Going Off Grid with Chris Anderson and Borrego Solar

When Chris Anderson, COO of Borrego Solar, moved across the country in 2007 to open Borrego Solar East, he needed a place to live and he chose Peterborough, NH. Anderson decided to build his own, entirely off-grid, home. The house is powered completely by solar photovoltaics, a solar thermal system, a wood pellet boiler and a few other unique features. Anderson says the home blends the traditional colonial style of New England with the modern style of the San Francisco Bay area. The 3,000 square foot home took more than two years and approximately $510,000 to complete from start to finish and involved everything from getting a conservation easement put on the land to powering a construction site without grid electricity.

The Home Features

Solar PV: A 6.75 kilowatt roof mounted Borrego Solar system with an estimated monthly production of 550 kilowatt hours. The system uses 27 Sharp 160W modules, 15 Sharp 162W modules, mounted east of south on a 45 degree pitched standing seam metal roof and one SMA SB7000 Inverter. The system also uses two SMA 4248 Sunny Islands that charge a bank of 24 Rolls Surrette S460 batteries to run the house on cloudy days.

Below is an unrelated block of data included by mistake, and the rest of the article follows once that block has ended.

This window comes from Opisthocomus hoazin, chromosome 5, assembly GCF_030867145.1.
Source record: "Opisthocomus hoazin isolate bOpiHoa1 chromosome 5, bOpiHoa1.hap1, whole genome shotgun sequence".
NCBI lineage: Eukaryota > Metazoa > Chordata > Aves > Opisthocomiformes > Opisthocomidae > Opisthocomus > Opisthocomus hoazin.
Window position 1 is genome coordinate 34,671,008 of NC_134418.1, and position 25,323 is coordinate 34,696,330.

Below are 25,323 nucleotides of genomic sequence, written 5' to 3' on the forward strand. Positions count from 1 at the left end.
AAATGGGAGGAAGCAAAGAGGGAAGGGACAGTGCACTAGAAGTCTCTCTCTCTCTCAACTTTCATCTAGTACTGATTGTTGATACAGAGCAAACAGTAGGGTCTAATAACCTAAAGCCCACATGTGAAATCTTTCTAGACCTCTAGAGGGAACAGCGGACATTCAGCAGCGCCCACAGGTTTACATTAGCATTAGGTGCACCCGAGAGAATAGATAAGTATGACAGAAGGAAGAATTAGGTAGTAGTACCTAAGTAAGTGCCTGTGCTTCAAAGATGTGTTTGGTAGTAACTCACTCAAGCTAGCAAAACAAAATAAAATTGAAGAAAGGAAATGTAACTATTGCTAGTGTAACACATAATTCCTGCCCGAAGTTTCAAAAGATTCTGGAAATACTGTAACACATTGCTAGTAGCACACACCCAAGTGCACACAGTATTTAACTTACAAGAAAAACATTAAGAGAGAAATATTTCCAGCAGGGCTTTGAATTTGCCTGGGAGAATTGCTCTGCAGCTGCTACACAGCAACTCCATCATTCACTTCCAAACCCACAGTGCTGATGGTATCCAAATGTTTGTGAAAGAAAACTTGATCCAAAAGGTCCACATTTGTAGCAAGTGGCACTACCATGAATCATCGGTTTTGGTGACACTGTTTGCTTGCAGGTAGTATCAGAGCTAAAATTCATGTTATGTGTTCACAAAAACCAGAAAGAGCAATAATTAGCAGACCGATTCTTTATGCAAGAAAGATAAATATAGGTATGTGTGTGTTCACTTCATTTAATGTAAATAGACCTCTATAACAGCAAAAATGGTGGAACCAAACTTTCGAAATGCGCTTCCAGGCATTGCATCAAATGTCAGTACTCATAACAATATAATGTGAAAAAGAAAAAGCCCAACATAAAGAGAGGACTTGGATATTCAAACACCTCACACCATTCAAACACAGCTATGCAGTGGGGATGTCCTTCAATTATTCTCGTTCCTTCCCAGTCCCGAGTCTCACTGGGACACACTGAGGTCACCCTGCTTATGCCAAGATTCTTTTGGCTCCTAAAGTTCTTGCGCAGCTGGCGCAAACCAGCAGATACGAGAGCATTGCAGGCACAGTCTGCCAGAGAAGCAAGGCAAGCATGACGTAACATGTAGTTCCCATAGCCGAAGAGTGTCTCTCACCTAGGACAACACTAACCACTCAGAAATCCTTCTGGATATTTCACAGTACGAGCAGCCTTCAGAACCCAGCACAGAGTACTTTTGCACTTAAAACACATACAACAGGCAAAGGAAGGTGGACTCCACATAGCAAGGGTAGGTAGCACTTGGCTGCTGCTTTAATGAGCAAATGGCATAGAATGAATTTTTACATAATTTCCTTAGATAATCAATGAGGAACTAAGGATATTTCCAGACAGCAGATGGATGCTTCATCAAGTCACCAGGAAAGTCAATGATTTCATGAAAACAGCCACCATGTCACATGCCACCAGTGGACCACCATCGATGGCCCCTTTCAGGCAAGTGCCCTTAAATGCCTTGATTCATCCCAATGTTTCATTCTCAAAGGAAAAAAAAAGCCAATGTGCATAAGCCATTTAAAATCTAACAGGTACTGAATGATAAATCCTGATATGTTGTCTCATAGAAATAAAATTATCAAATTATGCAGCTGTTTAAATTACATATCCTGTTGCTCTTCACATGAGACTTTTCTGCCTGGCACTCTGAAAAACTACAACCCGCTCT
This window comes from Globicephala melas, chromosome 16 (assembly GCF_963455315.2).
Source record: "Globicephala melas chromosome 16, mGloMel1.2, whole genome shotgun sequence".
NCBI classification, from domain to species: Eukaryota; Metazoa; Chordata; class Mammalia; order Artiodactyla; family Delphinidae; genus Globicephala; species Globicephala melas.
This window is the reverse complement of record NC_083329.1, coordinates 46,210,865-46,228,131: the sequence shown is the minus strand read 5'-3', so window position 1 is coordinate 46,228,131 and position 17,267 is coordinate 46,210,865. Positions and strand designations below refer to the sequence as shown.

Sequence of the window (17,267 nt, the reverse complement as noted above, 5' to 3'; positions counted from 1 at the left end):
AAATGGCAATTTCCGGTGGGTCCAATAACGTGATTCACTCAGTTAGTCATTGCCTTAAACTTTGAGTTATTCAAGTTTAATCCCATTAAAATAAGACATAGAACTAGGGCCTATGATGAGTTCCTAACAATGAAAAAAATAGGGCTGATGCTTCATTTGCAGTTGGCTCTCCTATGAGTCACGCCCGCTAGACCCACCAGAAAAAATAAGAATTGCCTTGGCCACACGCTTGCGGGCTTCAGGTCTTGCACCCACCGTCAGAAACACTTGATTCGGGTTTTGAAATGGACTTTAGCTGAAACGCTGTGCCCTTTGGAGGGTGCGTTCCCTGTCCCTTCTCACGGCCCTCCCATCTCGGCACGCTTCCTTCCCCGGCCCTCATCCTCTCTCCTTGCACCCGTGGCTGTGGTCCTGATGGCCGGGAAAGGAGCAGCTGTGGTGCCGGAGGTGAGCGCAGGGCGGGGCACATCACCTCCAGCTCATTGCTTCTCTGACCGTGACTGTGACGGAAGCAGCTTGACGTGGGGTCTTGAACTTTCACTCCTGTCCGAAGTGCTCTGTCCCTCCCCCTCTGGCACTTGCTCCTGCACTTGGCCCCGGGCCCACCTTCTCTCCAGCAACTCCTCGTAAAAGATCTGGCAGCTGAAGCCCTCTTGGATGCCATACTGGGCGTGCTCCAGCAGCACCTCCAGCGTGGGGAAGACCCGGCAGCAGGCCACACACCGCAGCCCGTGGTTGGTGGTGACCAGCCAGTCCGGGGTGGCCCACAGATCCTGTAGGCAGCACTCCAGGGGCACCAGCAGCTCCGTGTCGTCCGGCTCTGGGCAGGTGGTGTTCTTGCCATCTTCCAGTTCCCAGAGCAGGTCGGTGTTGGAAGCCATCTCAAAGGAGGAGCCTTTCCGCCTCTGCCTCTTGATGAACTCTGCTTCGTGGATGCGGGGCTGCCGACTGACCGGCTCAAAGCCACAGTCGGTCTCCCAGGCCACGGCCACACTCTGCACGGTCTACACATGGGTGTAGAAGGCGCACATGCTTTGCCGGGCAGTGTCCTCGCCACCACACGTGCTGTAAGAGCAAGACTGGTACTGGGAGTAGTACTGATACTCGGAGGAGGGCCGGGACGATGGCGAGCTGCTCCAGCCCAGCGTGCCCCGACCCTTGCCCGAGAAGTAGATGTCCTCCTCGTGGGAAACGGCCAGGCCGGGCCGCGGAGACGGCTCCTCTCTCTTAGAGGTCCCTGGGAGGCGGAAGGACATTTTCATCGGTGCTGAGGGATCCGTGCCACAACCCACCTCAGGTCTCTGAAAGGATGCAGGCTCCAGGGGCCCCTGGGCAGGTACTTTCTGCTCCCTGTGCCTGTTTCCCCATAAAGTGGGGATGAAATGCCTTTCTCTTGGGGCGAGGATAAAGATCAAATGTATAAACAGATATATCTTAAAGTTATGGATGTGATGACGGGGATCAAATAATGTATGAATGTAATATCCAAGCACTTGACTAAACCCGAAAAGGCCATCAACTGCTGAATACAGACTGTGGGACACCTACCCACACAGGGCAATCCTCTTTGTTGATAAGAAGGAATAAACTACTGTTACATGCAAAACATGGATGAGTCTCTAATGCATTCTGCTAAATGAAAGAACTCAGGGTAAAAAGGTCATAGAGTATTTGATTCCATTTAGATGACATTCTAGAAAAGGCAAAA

Heating Systems: Seven Heliodyne flat-plate collectors using glycol. One 800 gallon and one 1200 gallon storage tank from STSS Co., Inc. One Harman PB105 113k BTUh wood pellet boiler using wood pellets from New England Wood Pellet. Heat systems were designed by Henry Spindler from Optimal Energy Solutions LLC.

Other Features:
A hot water recirculation loop, radiant floors, thermal glazed windows, thermostat controls for each zone of the home and energy efficient appliances.

RenewableEnergyWorld.com talks with Chris Anderson, COO of Borrego Solar about his off grid home in Peterborough, New Hampshire.

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For more on Borrego Solar and Chris Anderson’s home check out this week’s Inside Renewable Energy Podcast with Stephen Lacey.

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Former Editor at RenewableEnergyWorld.com, now Assistant Counsel at the New York State Department of Public Service, regulating New York's electricity, gas, and telecommunications industries.

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